*Some scissors


The first thing you'll need to do is fireproof the material.

NOTE: Fabric can never be fully fire-proof, but this will make the fabric fire-resistant (meaning it won't burn without contact with a flame or ignition source)

You can do this by soaking the fabric in a fireproofing solution , like Firecheck, or you can make your own using Borax powder dissolved in boiling water.
For this you'll need:
*A cup and a spoon

Here's how:

Boil up 6-8 cups of water in an old saucepan, and add 2,5 tablespoons of borax per cup of water.
Stir until the borax has completely dissolved to make a saturated solution.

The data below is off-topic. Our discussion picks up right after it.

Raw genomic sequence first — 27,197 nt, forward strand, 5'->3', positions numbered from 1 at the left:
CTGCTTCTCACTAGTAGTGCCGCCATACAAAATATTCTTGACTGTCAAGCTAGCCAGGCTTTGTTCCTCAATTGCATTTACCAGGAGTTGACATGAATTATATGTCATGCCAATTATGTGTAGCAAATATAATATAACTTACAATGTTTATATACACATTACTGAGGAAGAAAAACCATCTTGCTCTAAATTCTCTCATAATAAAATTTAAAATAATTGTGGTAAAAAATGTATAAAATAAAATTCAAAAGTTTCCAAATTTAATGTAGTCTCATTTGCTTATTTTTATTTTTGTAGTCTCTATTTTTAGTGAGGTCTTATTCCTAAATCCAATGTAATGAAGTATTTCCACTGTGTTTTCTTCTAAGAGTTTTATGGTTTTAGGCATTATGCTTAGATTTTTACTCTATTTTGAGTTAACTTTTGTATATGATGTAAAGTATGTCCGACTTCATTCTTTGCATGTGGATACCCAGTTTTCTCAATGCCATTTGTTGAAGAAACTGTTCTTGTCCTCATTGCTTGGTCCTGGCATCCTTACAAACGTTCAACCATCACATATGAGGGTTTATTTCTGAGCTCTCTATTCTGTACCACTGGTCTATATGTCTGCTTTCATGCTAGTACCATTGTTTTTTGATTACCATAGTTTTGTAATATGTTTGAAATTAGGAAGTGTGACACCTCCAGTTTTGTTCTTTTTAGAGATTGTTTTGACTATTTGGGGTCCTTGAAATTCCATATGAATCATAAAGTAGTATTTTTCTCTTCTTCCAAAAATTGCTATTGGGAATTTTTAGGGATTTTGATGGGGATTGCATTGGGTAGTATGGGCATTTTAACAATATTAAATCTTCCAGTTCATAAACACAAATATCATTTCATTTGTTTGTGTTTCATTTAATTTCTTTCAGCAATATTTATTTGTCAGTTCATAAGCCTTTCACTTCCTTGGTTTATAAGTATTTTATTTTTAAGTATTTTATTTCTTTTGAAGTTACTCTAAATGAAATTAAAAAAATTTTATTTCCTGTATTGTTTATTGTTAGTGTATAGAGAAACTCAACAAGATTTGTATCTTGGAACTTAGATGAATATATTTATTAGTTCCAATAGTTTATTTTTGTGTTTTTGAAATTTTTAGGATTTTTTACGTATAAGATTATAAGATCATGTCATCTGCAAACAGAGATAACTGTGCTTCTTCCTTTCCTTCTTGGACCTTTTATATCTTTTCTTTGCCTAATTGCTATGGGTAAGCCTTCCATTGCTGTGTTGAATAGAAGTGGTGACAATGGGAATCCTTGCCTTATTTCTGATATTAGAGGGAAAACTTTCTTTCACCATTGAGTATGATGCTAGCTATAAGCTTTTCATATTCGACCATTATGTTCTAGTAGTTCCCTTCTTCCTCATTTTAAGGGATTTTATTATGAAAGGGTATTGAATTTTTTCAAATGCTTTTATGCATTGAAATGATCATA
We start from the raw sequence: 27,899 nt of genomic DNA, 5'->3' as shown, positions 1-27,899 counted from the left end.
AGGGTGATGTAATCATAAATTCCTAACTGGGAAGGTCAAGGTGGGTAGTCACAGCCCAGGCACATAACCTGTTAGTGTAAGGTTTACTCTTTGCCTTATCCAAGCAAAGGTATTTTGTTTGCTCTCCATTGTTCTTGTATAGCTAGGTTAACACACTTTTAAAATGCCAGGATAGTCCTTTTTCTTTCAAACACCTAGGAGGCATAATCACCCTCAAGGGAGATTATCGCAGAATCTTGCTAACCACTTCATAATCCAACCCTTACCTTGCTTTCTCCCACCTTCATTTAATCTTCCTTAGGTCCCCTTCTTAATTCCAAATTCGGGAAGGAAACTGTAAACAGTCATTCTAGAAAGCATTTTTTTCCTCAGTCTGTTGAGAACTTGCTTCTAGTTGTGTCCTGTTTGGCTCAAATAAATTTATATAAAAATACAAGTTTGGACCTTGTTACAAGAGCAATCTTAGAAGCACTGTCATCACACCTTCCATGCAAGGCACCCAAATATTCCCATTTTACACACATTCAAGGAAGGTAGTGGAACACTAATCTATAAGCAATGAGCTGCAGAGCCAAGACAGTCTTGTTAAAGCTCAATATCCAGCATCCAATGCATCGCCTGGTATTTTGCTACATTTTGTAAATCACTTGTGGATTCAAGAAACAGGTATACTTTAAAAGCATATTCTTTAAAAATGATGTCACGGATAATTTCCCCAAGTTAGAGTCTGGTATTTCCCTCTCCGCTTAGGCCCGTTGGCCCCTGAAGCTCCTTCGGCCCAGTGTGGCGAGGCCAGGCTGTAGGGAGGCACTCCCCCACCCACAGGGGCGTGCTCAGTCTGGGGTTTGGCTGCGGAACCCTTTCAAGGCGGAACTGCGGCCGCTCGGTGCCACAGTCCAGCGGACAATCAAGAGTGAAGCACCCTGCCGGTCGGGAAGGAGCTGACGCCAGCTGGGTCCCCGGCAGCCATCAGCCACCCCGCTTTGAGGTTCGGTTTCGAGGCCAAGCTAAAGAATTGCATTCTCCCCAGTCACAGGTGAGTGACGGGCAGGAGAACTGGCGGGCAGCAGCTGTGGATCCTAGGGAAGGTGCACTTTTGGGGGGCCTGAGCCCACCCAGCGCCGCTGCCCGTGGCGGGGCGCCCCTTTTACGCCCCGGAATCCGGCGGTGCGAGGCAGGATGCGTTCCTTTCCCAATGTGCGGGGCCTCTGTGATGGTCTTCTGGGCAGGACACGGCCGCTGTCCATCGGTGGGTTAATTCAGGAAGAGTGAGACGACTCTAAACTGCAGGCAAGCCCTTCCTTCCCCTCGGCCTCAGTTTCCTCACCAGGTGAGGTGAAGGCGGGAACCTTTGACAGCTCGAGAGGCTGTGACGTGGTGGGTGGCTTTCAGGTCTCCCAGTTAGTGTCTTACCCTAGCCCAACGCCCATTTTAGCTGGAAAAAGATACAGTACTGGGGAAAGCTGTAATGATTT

Place your sheet into the solution, and leave to soak for 15-20 minutes.
Don't rinse.
Hang your sheet to dry.

Now, let's get started with making the lampshade:

Cut the sheet into 1" strips.
I just made a little cut into the end of the sheet, then ripped the strips...
...this creates a natural , curled edge to your strips of fabric.
Trim off any loose threads created by the ripping.

Attach the Utility lampshade ring to your light fitting.
(make sure the light is switched off first)...

Fold each strip in half, then tie them onto the top ring, as shown in the pictures above.
The knot wants to resemble a tie knot.

Keep going around until you've filled the ring.
You'll end up with something jelly-fish in the picture above.

Next up you'll need to decide where you want the smaller ring.
If you have a very high ceiling, you may want to make the lampshade longer, but I chose to place it about halfway down the fabric strips.

Using the same "knot" as before, wind the fabric strips around the lampshade ring.
Just start somewhere, and keep going until the ring is covered with the strips.